The tm1a allele is designed to knock down transcription by introducing a large cassette into the gene, but not all genes were completely inactivated see S2 Table and column X in [ 5 ], for some examples. Mutant data were compared with a large set of wild-type data on the same genetic background. When mice were screened on mixed genetic backgrounds for example, Ywhae tm1e , age and strain-matched wild-type mice were used alongside the mutants.

Positive control lines known to have a hearing impairment were compared with their littermate controls on the same, varied genetic backgrounds S1 Table. The Cdh23 ahl allele may have interacted with any of the new mutations to exacerbate their effect, such that the phenotype was easier to detect at 14 weeks, so this screen could be regarded as a sensitised screen [ 47 ].

Balance was assessed by observation of gait, head bobbing or circling, the rotarod test, or contact righting test. ABRs were recorded using the methods described in detail in [ 4 ]. Mice were placed on a heating blanket inside a sound-attenuating booth. Subcutaneous needle electrodes were inserted in the skin on the vertex active and overlying the ventral region of the left reference and right ground bullae. The sound delivery system was calibrated using an ACO Pacific microphone.

For threshold determination, custom software and Tucker Davis Technologies hardware were used to deliver click 0. Averaged responses to stimuli, presented at Tone-evoked ABRs were recorded for a fixed set of frequencies 6, 12, 18, 24, and 32 kHz over sound levels ranging from 0 to 85 dB SPL in 5-db intervals. Responses were recorded in an array, beginning with the lowest stimulus level, in decreasing frequency order before stepping up to the next 5 dB higher stimulus level. If mice appeared to have hearing impairment, the upper limit of SPLs was extended to 95 dB for each test frequency and for clicks representing the upper limit of the linear range of our sound system at these frequencies.

For the ABR screen, we aimed to test a minimum of four mutant mice per line of either sex. For other tests on the pipeline, 14 mutant mice 7 males and 7 females were required. Phenotyping cohorts were issued as mice became available, such that several partial cohorts were issued, to achieve the required number of 14 mice for each single line.

This allowed the ABR assay to pick up further mice from any lines that exhibited any features of interest to extend the number tested beyond the target of four. In addition to mutant mice, at least four wild-type mice from the same matings used to generate the mutants were tested each week from each core genetic background of the mutants tested.

These wild-type results formed a local control group for comparison with the mutant lines and also contributed to a large reference range of control data that were used to determine if ABR results from a particular mutant line were significantly abnormal. ABR threshold and hearing sensitivity.

Threshold dB SPL was estimated by visual inspection of the stacked ABR traces as the lowest sound level at which any component of the ABR waveform was recognisable and consistent with responses recorded at higher sound levels, taking into account the characteristic lengthening of peak latency as threshold is approached. Thresholds for each stimulus were plotted to give a profile of the hearing sensitivity of each mouse. Waveform shape comparisons. Through consistent, reproducible electrode placements, it was possible to compare, qualitatively and quantitatively, the waveform shapes of click-evoked ABRs.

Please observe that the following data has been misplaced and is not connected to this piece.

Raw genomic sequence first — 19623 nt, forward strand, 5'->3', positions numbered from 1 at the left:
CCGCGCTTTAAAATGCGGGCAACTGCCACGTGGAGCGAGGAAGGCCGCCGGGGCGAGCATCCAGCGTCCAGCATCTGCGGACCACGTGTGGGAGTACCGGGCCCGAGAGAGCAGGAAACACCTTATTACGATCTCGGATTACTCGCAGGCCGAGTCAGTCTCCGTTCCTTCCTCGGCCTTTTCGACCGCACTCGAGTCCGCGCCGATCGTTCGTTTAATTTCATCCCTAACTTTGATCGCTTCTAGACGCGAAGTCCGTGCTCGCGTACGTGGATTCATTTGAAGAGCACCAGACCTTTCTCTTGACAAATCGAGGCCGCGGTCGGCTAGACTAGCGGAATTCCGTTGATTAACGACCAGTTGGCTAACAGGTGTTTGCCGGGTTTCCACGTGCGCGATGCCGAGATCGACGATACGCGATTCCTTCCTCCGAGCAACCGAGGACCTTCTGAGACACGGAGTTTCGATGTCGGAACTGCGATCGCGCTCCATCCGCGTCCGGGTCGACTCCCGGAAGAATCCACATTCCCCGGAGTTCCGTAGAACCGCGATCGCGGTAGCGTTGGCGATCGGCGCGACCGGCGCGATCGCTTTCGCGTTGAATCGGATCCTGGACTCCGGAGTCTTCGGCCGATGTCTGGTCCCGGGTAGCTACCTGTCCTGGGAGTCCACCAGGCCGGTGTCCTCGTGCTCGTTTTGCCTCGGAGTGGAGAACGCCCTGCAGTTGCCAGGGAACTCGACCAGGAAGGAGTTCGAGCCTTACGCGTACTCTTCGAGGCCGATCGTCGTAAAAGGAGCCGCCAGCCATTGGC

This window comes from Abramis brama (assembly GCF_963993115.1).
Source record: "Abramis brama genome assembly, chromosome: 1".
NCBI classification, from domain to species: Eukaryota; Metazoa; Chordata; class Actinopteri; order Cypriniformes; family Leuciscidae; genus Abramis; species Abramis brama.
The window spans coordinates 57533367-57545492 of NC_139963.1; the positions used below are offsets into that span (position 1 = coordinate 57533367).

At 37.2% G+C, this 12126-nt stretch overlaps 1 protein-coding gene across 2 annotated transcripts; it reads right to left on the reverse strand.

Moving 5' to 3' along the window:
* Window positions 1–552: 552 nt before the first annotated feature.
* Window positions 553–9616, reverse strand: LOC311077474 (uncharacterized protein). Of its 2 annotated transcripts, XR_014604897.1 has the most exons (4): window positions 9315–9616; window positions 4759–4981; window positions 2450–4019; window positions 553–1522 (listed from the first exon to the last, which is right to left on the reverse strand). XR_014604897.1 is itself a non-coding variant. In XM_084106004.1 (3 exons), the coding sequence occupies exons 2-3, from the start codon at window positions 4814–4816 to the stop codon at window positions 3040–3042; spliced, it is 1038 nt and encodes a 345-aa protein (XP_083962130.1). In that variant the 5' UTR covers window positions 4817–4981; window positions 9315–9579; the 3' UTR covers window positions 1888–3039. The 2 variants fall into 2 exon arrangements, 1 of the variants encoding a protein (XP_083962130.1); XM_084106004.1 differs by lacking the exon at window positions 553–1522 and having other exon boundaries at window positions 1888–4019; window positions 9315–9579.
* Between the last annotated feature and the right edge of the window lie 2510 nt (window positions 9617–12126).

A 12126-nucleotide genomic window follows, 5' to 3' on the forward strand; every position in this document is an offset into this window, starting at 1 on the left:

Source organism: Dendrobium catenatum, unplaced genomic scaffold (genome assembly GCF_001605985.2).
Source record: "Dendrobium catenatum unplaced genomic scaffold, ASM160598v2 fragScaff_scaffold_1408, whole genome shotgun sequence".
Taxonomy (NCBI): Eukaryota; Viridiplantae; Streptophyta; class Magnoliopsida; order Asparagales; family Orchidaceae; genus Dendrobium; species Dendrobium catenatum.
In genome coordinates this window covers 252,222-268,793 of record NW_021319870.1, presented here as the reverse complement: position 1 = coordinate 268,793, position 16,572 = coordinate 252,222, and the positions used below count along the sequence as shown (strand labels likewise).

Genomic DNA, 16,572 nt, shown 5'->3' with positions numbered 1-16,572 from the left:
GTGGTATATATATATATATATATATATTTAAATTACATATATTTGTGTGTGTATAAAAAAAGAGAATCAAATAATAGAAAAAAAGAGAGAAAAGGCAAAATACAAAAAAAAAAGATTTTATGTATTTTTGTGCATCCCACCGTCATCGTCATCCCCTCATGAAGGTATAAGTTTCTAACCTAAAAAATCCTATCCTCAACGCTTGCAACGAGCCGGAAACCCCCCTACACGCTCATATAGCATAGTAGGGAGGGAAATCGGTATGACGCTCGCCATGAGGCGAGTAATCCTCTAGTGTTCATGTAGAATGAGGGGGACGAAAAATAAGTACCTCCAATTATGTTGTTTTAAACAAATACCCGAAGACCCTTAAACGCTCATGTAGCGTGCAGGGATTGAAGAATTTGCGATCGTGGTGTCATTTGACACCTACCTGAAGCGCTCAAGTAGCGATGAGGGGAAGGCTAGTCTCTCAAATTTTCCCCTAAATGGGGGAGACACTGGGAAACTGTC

Wave 1 is understood to reflect auditory nerve activity, but as the responses represent a complex mixture of responses detected at a single point, there is some uncertainty in ascribing specific brain locations to specific features of the ABR waveform. The free-field binaural stimulation conditions we used complicates interpretation further, because there are binaural interactions even within the cochlear nucleus, e.

The ABR represents the summed electrical vectors detected by the electrodes as synchronised action potential volleys particularly from onset-responding neurons traverse the central auditory pathways. As these pathways can be both excitatory and inhibitory, as well as both ascending and descending, and are distributed in a 3D volume, interpretation is complex. Waveforms recorded to clicks at 20 dB and 50 dB above threshold sensation level [SL] were plotted for mutant and control mice, along with an average of the ABR amplitude over time across mice for each genotype.

In these responses, we could identify four waves positive to negative deflections; S1 Fig ; S1 Data. We also compared individual mutant responses with the reference range. If both comparisons were in agreement between at least two of three experienced observers, a quantitative analysis was carried out of the peak amplitude, latencies, and intervals of these waveforms, by measurement of input-output functions IOFs. Using click-evoked ABRs, waveforms were analysed in detail to determine the amplitude and latency of positive and negative peaks of the waveform at each stimulus level recorded S1 Fig ; S1 Data.

This was performed using software routines developed by Brad Buran and kindly donated for our use by M. Liberman Harvard University. We found wave 1 and wave 3 were highly consistent in control mice. However, whilst wave 2 was clearly present as a single peak at low sound levels, it often split into two components at higher sound levels, making analysis complicated, so we did not include it.

From these measures, we calculated the peak-peak amplitude of waves 1, 3, and 4, the amplitude of the N2-P3 component, and the intervals from P1 to P3 and N1 to N3. IOF curves were plotted relative to click threshold for each mouse i. Wild-type control mice of the same genetic background tested in the same week as mutants were used as a local control population. As mutant mice were often tested in separate weeks to obtain the required numbers, the local control population for each mutant line varied in numbers.